Major Policy Updates: EU Textile Strategy & Due Diligence Votes

The 1st of June 2023 was a big day for sustainability in the EU, with two major policies being voted on by the European Parliament, the EU Strategy for Sustainable and Circular Textiles and the EU Due Diligence Proposal.

Respectively, these comprehensive pieces are aimed at reshaping the way one of the highly polluting industries operates and enhancing corporate accountability across the board regarding social and environmental matters. Since both policies are considered by lawmakers and environmental experts to be cornerstones of the EU Green Deal, the outcomes of these votes could significantly impact the block’s ability to realise its sustainability ambitions.

In this article, we will discuss the results of the parliamentary votes on these policies, shedding light on their expected consequences for European organisations and explaining how they could also have implications for companies operating far beyond the European Union’s borders.

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The EU Due Diligence Legislation Vote

Making businesses more accountable for the social and environmental impacts of their operations is one of the EU’s main strategies to accelerate corporate commitments to the Union’s sustainability goals. This stance has been stressed in several legislative pieces, such as EU Deforestation Regulation and the Forced Labour Ban Proposal, but it was even more prominent with the publishing of the Due Diligence Legislation Proposal in February of last year.

Voting Results and the Implications for EU Businesses

The European Parliament voted in favour of strict and mandatory corporate due diligence requirements for companies doing business within the EU. The vote represents only one of the necessary steps for the adoption of a EU due diligence law, which has yet to go through all the necessary legislative steps. Changes could hence still be introduced, yet this vote gives us a clear indication of the aspiration of Members of the European Parliament.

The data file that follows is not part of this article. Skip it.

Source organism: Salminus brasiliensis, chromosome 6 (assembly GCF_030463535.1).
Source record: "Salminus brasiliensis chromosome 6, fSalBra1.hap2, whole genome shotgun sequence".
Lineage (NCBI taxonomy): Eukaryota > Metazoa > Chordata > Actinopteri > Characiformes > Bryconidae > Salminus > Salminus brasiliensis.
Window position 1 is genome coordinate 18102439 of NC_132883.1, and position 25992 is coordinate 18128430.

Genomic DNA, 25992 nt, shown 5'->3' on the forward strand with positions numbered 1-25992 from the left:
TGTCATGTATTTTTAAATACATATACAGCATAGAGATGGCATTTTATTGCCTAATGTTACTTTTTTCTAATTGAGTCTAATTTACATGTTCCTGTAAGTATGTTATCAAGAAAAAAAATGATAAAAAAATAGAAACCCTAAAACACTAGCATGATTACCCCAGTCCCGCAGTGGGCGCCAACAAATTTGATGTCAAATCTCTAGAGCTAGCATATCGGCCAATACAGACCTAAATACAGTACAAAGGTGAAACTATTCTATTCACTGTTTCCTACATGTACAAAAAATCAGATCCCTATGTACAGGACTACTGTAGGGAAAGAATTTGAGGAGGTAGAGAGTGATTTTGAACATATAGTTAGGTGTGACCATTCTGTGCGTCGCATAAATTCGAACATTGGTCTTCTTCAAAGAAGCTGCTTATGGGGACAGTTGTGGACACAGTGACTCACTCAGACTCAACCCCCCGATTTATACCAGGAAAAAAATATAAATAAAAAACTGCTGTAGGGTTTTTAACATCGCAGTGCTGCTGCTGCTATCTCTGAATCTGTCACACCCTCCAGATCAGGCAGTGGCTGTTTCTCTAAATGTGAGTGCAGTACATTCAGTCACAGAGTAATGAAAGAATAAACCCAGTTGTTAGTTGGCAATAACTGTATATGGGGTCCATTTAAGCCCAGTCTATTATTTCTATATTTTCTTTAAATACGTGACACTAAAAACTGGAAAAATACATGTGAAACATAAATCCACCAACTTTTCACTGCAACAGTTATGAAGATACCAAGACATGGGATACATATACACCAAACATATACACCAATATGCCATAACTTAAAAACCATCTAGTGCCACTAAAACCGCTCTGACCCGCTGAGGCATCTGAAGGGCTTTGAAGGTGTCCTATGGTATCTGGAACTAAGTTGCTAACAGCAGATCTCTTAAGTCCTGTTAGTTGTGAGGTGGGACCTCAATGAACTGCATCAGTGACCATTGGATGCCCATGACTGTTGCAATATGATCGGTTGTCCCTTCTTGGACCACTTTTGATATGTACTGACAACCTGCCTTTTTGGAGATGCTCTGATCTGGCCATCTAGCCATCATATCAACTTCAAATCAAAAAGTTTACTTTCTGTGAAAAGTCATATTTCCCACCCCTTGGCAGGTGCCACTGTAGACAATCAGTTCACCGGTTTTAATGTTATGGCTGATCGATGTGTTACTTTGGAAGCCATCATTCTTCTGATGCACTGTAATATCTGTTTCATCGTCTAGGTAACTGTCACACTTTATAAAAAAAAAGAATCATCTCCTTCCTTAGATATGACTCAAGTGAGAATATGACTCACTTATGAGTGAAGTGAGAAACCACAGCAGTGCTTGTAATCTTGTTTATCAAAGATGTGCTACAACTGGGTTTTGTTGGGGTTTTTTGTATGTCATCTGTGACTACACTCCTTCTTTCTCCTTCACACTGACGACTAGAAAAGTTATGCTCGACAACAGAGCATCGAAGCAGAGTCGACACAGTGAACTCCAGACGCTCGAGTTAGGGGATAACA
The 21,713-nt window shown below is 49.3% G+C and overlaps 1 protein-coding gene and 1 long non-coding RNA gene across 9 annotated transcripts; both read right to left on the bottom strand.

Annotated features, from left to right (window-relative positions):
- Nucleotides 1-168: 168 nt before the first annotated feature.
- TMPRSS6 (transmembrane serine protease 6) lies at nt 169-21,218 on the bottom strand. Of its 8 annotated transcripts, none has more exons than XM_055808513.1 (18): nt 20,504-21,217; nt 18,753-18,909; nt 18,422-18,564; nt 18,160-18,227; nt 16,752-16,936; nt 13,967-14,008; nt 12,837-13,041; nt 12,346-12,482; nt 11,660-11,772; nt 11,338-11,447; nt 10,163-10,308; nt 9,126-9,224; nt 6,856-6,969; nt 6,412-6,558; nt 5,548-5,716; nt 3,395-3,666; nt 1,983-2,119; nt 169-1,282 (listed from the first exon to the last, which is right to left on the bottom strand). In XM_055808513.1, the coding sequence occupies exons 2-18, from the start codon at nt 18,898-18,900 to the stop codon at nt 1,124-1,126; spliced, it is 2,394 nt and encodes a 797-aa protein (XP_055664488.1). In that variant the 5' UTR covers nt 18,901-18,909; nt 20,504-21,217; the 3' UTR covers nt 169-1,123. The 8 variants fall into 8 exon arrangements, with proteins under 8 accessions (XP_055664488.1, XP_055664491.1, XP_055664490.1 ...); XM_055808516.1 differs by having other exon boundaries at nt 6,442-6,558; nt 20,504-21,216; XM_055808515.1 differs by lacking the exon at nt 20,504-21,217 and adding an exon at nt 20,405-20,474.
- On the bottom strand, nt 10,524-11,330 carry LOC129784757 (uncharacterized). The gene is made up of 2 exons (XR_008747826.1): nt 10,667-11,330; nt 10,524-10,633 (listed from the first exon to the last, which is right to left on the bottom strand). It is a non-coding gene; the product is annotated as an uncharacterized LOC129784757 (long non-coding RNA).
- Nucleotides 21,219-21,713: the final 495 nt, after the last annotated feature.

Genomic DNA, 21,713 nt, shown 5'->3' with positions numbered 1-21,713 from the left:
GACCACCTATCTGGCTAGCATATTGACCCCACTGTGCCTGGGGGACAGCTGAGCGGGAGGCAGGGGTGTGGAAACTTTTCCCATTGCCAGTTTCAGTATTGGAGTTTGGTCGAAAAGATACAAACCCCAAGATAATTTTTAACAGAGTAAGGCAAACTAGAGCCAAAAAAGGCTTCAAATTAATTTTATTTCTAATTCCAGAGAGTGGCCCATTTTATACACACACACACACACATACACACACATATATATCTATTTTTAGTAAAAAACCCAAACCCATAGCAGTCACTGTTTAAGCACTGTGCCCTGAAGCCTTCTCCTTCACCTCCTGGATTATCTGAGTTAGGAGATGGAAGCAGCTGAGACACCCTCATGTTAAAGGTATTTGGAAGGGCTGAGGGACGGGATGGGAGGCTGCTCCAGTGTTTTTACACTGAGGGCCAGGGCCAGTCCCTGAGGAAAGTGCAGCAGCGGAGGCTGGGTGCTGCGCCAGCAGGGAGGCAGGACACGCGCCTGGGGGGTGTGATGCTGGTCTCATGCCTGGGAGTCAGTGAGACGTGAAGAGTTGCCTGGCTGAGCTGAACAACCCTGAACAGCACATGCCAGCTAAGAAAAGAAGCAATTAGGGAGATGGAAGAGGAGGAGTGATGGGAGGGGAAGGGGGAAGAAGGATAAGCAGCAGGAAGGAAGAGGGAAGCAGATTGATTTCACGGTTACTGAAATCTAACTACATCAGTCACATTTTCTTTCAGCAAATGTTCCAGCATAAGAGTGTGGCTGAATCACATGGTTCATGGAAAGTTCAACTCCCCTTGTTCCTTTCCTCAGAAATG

The voting session, which saw 366 votes in favour, 225 against and 38 abstentions, has moved forward the ambition of making EU businesses responsible for preventing, identifying, mitigating and ending any socially or environmentally harmful practices found across their entire value chain, regardless of location. Organisations will also have to monitor how their transport, distribution, storage, sales and waste management partners handle such matters.

Compared to the initial proposal, the European Parliament wants to delete an article that sought to make corporate directors responsible for putting in place and overseeing the due diligence policies and actions of companies. That represented a win for the centre-right European People’s Party (EPP), which sees such progressive sustainability laws as too taxing for European businesses. Nonetheless, the proposal’s rapporteur Lara Wolters, from the Socialists & Democrats Group, was pleased with the results. She took to social media to say that the outcome was a victory for workers, the environment, companies that take sustainability seriously, and the European Parliament as a whole.

Impacts of Non-Compliance and the Next Steps for the Legislation